Can rolling maximum term contracts be deemed a dismissal when a new contract is not offered?

Published 8 October 2021

Michael Nasr v Mondelez Australia Pty Ltd [2021] FWC 2802

Mr Michael Nasr had been employed by Mondelez Australia Pty Ltd (Mondelez) for approximately 18 months. He worked in various roles during his employment. The parties entered into a new maximum term contract for each role, with eight maximum term contracts in total. Mr Nasr made an unfair dismissal application to the Fair Work Commission (the FWC/Commission) after the expiry of the last maximum term contract, and with no new contract being entered into, Mondelez lodged a jurisdictional objection on the grounds that Mr Nasr had not been dismissed, his contract merely came to an end. The Commission held that Mr Nasr’s employment was not terminated at the initiative of Mondelez and dismissed Mr Nasr’s claim.


Mondelez manufactures and sells confectionaries, with multiple plants across Australia. Mr Nasr was first employed by Mondelez on 2 July 2018 on a 3-month maximum term contract. After the first contract, Mr Nasr was consecutively employed under seven different maximum term contracts, which varied in duration from one month to twelve months.

Mr Nasr also held various jobs under these contracts, ranging from confectioner to cleaning duties, and worked in various departments. Some contracts provided for day shifts, others for night shifts. On all contracts, the expiry date was clearly articulated, and all contracts made reference to the employment being ‘temporary’.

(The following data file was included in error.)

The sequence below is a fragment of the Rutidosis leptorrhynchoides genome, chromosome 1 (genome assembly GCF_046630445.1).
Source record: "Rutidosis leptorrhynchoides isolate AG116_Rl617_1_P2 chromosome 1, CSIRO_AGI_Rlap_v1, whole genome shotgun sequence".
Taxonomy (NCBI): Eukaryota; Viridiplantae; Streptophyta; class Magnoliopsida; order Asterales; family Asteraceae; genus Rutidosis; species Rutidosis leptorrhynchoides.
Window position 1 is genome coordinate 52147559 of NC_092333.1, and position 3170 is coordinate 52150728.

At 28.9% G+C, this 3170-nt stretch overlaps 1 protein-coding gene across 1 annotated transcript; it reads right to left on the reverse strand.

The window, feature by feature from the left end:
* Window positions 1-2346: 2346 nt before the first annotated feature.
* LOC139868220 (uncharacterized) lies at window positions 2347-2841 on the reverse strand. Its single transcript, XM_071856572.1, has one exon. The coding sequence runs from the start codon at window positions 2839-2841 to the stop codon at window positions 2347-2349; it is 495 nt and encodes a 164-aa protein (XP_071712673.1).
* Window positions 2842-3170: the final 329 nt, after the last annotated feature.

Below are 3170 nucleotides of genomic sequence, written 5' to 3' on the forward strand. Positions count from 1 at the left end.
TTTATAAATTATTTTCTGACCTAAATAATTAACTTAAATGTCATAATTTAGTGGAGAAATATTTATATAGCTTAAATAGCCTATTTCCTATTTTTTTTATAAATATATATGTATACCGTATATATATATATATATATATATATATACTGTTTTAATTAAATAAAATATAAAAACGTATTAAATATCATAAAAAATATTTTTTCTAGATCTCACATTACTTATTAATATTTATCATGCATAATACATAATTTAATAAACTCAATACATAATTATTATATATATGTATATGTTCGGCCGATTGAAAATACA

After 31 December 2020, at the expiration of the last contract, Mr Nasr was not offered any further positions with Mondelez.

Mr Nasr put forward evidence that at the signing of each contract, he was made promises by Mondelez that he would be given work every day and he therefore had a reasonable expectation of ongoing employment. Mondelez categorically denied making any such promises.

Mr Nasr brought an unfair dismissal claim against Mondelez and sought reinstatement. Mondelez objected to the claim on jurisdictional grounds, claiming that there was no termination at the ‘initiative’ of the employer but merely an expiration of a maximum term contract.


  • Was the employee dismissed?


Section 386 of the Fair Work Act 2009 (Cth) (FW Act) sets out the meaning of ‘dismissed’:

(1) A person has been dismissed if:

(a) the person’s employment with his or her employer has been terminated on the employer’s initiative;

(b)  the person has resigned from his or her employment, but was forced to do so because of conduct, or a course of conduct, engaged in by his or her employer.

(2) However, a person has not been dismissed if:

(a) …

(b) The person was employed under a contract of employment for a specified period of time, for a specified task, or for the duration of a specified season, and the employment has terminated at the end of the period, on completion of the task, or at the end of the season;

(c) …

(emphasis added)


The Fair Work Commission held that there was no termination, and therefore no termination at the initiative of the employer. The application was dismissed. Deputy President Young found that Mr Nasr understood that each of the contracts was to expire and that there was no guarantee of employment after that expiry date.

Deputy President Young followed the decision in Khayam v Navitas English Pty Ltd t/a Navitas English (Navitas),[1] which provided the principles that are to be applied when determining whether a termination was at the employer’s initiative, pursuant to section 386(1)(a) of the FW Act.

The Full Bench in Navitas stated that section 386(1)(a) is to be analysed on the basis of the employment relationship, and not solely on the employment contracts. Where an employee has been engaged by multiple limited contracts back-to-back, such as was the case with Mr Nasr, the Commission is to look at whether the parties agreed on whether the employment relationship came to an end at the expiry of the last contract:

  1. If the parties have agreed that the contract will end on a particular date, but the parties did not agree to terminate the employment relationship on that same date, the termination will be taken to have been at the initiative of the employer.